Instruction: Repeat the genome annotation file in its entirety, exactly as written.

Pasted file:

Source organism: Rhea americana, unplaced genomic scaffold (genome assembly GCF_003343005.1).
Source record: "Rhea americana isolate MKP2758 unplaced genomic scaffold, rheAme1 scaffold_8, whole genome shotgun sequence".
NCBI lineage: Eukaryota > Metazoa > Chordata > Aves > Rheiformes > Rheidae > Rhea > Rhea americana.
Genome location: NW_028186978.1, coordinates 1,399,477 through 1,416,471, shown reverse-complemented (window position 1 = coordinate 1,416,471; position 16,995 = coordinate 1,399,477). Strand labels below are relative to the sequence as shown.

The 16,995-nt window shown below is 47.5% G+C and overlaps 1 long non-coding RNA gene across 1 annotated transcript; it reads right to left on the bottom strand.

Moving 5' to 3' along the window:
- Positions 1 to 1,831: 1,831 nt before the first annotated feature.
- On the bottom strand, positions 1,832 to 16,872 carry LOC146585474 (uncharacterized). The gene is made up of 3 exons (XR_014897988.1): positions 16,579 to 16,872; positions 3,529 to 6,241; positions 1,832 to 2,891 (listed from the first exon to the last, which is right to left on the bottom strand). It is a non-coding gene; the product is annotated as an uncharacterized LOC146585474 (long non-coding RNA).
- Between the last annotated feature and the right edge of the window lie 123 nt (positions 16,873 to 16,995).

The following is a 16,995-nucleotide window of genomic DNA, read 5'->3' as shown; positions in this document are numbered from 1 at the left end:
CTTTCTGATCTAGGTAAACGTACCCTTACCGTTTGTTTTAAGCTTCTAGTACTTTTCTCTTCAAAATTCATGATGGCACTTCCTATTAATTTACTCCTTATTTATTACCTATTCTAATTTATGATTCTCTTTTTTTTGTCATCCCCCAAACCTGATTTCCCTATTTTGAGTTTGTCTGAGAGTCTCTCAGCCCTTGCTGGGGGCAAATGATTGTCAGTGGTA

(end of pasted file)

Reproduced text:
Source organism: Rhea americana, unplaced genomic scaffold (genome assembly GCF_003343005.1).
Source record: "Rhea americana isolate MKP2758 unplaced genomic scaffold, rheAme1 scaffold_8, whole genome shotgun sequence".
NCBI lineage: Eukaryota > Metazoa > Chordata > Aves > Rheiformes > Rheidae > Rhea > Rhea americana.
Genome location: NW_028186978.1, coordinates 1,399,477 through 1,416,471, shown reverse-complemented (window position 1 = coordinate 1,416,471; position 16,995 = coordinate 1,399,477). Strand labels below are relative to the sequence as shown.

The 16,995-nt window shown below is 47.5% G+C and overlaps 1 long non-coding RNA gene across 1 annotated transcript; it reads right to left on the bottom strand.

Moving 5' to 3' along the window:
- Positions 1 to 1,831: 1,831 nt before the first annotated feature.
- On the bottom strand, positions 1,832 to 16,872 carry LOC146585474 (uncharacterized). The gene is made up of 3 exons (XR_014897988.1): positions 16,579 to 16,872; positions 3,529 to 6,241; positions 1,832 to 2,891 (listed from the first exon to the last, which is right to left on the bottom strand). It is a non-coding gene; the product is annotated as an uncharacterized LOC146585474 (long non-coding RNA).
- Between the last annotated feature and the right edge of the window lie 123 nt (positions 16,873 to 16,995).

The following is a 16,995-nucleotide window of genomic DNA, read 5'->3' as shown; positions in this document are numbered from 1 at the left end:
CTTTCTGATCTAGGTAAACGTACCCTTACCGTTTGTTTTAAGCTTCTAGTACTTTTCTCTTCAAAATTCATGATGGCACTTCCTATTAATTTACTCCTTATTTATTACCTATTCTAATTTATGATTCTCTTTTTTTTGTCATCCCCCAAACCTGATTTCCCTATTTTGAGTTTGTCTGAGAGTCTCTCAGCCCTTGCTGGGGGCAAATGATTGTCAGTGGTA